“ Strategy is defined as the determination of the basic long-term goals and objectives of a company, and the adoption of courses of action and the allocation of resources necessary to carry out those goals ” Chandler (1962)
Strategy is a process and could be considered in less than three stages. These are: strategic analysis; This is the stage where through analysis the strategist identifies the opportunities, threats, strengths and weaknesses in the environment; the strategic formulation stage, where a choice is made and the strategy implementation stage is the stage where strategy is translated into action.
Strategy implementation or strategy implementation is defined as “the translation of strategy into organizational action through organizational structure and design, resource planning, and strategic change management.”
When analyzing the definition, it is obvious that the implementation of the strategy is somewhat complex. Therefore, the successful implementation of a strategy would be how well the various components are successfully integrated and interact to carry it out.
To identify the significant problems encountered when implementing a new strategy in a company, a critical look at the components that will be applied in the implementation of the strategy would be a good indicator. These are considered below: Organizational structure and design; and implementation of the strategy; Translating strategy into organizational action by using the organizational structure will also depend on the type of structure in use in the organization. This is so because the needs of a multinational organization are different from those of a small business. It is also possible that the degree of devolution or centralization may influence the implementation of the strategy.
For example, using a matrix structure that often takes the form of geographic and product divisions or functional and divisional structures that operate together; the time required to make decisions can be much longer than in more conventional structures. Organizational structure and the design aspect of strategy implementation refer to how human resources are mobilized and organized in the organization to carry out corporate strategy. The major major problems encountered through the use of the organizational aspect in strategy implementation is the fact that most employees can leave the company if they feel that they are in fact being “used” if they are not motivated. This is particularly true when the CEO or senior management impose the strategy on employees.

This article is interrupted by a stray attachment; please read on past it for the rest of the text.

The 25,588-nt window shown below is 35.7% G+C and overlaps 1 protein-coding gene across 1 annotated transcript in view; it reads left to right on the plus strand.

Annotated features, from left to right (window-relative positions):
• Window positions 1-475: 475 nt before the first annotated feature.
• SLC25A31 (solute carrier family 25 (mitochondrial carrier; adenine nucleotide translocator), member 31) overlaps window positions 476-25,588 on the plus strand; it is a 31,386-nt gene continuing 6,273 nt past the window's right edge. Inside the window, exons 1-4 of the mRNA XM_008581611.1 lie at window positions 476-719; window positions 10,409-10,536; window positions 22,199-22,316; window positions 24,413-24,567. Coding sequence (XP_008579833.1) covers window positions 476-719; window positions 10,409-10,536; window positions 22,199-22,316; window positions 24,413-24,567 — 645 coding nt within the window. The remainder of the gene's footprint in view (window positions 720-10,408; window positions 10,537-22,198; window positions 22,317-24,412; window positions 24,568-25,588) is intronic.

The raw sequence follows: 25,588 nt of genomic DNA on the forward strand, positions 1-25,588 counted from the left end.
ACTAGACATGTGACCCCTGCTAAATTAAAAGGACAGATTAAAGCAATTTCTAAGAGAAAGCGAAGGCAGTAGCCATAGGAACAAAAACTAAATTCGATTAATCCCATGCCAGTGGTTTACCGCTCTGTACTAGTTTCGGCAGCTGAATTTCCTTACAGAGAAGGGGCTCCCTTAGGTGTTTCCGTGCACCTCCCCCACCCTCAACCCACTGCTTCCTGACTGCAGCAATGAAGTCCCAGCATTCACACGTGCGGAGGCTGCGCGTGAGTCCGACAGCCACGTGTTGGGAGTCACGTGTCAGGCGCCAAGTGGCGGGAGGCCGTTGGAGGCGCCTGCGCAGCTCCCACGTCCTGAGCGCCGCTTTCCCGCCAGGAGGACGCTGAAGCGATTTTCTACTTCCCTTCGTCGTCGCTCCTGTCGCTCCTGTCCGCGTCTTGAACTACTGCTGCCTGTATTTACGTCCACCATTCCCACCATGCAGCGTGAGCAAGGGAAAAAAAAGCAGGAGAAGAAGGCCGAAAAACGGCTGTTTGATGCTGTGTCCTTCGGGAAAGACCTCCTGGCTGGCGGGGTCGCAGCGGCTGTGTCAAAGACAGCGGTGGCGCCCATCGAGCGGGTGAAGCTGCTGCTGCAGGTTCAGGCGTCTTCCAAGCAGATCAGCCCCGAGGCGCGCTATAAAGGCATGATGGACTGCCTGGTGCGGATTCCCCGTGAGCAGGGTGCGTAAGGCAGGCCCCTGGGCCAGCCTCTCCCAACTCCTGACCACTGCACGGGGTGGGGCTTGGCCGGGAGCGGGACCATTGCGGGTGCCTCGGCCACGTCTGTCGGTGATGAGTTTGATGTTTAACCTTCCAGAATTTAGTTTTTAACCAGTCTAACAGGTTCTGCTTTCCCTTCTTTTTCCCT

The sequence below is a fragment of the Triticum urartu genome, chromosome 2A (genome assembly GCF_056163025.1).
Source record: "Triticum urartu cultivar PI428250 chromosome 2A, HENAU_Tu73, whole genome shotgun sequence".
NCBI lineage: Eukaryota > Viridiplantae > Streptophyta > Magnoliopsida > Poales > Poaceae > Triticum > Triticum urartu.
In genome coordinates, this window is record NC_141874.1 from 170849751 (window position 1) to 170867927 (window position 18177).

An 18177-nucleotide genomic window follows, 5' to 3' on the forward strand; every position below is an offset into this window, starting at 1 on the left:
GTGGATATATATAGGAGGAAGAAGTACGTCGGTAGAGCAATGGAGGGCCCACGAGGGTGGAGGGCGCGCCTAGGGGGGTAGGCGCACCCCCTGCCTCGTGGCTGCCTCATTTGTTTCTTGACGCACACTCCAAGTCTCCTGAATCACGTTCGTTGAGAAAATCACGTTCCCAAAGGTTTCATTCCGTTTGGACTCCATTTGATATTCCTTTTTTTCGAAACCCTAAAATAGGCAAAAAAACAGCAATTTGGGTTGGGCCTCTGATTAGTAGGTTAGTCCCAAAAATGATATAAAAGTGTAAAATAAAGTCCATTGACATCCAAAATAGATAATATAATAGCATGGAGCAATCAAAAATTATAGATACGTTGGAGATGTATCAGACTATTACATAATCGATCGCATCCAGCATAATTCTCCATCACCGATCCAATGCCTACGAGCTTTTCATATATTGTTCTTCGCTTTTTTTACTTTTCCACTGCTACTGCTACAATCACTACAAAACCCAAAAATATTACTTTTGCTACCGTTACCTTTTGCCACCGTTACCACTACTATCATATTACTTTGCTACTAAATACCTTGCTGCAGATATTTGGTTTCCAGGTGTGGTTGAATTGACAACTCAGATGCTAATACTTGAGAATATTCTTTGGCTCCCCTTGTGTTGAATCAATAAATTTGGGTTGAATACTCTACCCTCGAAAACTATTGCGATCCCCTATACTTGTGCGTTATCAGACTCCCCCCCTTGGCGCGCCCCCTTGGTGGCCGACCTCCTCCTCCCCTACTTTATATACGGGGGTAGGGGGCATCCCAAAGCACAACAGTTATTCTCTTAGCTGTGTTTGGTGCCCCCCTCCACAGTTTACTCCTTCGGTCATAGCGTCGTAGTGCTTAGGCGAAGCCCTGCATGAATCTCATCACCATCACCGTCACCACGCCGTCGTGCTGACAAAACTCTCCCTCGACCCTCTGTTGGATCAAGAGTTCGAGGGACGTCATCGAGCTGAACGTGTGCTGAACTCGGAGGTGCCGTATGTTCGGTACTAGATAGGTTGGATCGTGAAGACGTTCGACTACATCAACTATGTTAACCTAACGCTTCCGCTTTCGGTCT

Another problem found here is the form and manner in which information is transmitted from one range to another. If there is a blockage that prevents the flow of information processes, it means that decisions would be made based on outdated or obsolete information. This can be solved by delegating the central command to facilitate the flow of information between all ranks and files, especially when implementing a new strategy in a company. You must recognize the organizational structure and the design configuration where operational and strategic decisions are made, you must compromise if the implementation of a new strategy is successful in any business.
The next aspect in strategy implementation: resource planning establishes the resources and competencies to be created. It is about identifying the resources needed and how those resources will be deployed and controlled to create the competencies needed to implement the strategies successfully. This resource configuration depends on: the protection of unique resources, that is, when a strategy depends on the uniqueness of a particular resource, such as a patent; and it must be protected; by legal means; pool resources (mix resources to create competition) business process reengineering (to create dynamic performance improvement) and exploit experience by continually learning and improving to improve competition.
One of the main problems of strategy implementation as a result of resource planning is the inability to translate strategic purpose statements, such as gaining market share into critical factors that will make the purpose achievable and ultimately achieved. This critical success factor analysis can be done as a start in resource planning. For example, a defined schedule might be required for an organization trying to introduce, say, a new product for Christmas. A detailed review of the schedule must be carried out for production and marketing to be successful; as well as the allocation of funds for this undertaking. The problem here is that due to the lack of uniformity in the times required for the various activities, it is difficult to know where to start.